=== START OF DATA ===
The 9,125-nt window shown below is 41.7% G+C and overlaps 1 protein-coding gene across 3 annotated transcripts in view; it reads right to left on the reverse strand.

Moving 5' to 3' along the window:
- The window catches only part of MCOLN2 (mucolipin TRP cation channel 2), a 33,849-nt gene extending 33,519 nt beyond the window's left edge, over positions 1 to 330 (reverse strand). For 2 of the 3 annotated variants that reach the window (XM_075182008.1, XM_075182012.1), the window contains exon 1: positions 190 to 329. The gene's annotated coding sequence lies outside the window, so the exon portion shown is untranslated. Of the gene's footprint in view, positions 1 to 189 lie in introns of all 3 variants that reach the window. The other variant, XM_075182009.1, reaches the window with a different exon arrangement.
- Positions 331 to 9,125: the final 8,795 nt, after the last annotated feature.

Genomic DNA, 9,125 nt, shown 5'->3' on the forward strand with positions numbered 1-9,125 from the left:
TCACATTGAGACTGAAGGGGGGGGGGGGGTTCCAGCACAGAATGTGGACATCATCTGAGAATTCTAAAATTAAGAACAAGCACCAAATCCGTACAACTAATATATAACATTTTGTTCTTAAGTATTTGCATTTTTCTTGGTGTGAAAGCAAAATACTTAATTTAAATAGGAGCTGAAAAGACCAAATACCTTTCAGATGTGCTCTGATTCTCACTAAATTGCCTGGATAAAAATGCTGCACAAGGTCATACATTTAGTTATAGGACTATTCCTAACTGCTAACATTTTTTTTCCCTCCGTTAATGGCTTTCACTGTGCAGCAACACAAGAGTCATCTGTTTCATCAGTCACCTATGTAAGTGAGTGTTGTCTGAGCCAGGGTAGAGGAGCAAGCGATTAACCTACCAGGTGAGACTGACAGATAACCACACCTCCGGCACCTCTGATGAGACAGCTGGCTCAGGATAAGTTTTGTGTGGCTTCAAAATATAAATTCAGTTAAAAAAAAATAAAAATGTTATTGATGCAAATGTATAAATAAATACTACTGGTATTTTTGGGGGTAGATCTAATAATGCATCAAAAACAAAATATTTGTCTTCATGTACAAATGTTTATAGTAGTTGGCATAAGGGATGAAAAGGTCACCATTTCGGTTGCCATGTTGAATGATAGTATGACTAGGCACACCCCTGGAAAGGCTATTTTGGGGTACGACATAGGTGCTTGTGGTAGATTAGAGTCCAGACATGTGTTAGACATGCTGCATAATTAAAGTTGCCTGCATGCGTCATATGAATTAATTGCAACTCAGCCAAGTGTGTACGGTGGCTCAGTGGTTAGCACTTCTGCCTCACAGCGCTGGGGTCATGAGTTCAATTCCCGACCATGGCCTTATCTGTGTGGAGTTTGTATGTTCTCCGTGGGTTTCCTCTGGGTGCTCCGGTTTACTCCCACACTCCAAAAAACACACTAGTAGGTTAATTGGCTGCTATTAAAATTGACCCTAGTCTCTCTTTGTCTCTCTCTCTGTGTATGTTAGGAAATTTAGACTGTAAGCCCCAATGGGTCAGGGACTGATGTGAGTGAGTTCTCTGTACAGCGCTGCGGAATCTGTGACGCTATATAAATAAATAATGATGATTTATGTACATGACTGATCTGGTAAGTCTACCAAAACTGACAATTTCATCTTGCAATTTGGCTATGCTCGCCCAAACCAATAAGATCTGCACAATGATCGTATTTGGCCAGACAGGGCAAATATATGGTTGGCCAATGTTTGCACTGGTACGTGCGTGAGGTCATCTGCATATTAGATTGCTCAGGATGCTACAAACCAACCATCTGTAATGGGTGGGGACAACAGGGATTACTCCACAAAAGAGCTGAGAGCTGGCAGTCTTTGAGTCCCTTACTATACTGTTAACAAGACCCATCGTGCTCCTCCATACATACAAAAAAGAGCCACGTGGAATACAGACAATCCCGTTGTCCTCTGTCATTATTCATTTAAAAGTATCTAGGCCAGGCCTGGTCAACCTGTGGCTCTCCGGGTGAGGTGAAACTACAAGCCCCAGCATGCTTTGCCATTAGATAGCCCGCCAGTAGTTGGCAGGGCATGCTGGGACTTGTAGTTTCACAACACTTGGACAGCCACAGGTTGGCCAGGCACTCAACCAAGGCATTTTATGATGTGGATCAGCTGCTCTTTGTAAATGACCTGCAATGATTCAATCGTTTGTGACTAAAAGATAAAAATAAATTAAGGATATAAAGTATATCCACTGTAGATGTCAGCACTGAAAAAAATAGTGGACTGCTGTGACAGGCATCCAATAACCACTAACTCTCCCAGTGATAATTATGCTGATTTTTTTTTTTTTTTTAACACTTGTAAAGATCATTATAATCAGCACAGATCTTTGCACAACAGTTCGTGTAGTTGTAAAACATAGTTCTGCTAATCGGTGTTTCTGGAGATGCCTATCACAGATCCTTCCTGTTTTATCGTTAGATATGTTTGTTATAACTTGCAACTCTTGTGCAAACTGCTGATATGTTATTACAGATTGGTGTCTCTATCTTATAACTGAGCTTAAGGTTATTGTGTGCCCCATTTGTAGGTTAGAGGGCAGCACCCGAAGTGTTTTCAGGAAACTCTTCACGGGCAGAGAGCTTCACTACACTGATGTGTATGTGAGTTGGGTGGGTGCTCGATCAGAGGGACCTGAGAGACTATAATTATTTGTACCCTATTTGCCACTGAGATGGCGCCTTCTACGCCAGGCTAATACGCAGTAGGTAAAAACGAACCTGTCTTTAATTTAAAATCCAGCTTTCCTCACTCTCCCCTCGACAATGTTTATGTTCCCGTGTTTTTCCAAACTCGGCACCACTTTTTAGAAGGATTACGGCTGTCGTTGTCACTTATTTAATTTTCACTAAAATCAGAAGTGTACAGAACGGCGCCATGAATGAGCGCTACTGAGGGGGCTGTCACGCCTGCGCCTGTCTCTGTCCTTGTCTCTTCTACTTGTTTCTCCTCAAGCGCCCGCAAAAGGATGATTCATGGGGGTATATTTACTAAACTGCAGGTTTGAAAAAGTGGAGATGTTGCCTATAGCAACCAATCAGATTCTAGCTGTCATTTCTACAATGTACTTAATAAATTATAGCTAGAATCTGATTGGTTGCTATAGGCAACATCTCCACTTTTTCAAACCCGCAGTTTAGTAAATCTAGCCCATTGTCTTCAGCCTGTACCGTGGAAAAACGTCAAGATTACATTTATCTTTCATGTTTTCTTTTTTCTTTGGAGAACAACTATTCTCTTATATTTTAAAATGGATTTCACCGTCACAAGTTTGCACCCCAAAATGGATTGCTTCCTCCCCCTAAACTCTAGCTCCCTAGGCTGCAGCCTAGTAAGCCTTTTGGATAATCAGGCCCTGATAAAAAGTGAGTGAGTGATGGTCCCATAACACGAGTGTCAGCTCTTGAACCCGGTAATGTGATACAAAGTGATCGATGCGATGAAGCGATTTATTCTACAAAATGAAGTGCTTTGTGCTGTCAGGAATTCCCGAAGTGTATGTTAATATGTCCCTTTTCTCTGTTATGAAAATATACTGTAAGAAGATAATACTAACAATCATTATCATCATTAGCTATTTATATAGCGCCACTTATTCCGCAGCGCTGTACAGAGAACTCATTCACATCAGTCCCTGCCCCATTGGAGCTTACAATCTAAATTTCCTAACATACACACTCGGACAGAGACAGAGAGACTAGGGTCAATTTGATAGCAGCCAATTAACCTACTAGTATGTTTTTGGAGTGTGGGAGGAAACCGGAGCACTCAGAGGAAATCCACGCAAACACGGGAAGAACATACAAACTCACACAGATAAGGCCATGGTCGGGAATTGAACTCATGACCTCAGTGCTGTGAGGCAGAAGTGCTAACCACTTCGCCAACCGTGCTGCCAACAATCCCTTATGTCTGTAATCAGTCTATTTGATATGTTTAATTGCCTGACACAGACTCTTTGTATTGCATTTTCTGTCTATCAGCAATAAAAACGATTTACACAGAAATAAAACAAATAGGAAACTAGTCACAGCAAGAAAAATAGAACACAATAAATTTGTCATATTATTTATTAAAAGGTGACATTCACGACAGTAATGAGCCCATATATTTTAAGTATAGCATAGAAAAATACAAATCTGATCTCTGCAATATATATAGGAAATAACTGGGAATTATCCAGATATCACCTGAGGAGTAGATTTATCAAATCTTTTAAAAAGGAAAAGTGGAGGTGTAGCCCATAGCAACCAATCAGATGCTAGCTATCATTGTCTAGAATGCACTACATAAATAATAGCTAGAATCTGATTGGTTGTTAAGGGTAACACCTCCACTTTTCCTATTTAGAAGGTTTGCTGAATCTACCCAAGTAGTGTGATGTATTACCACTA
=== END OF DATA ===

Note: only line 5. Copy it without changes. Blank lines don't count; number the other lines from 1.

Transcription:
Genomic DNA, 9,125 nt, shown 5'->3' on the forward strand with positions numbered 1-9,125 from the left: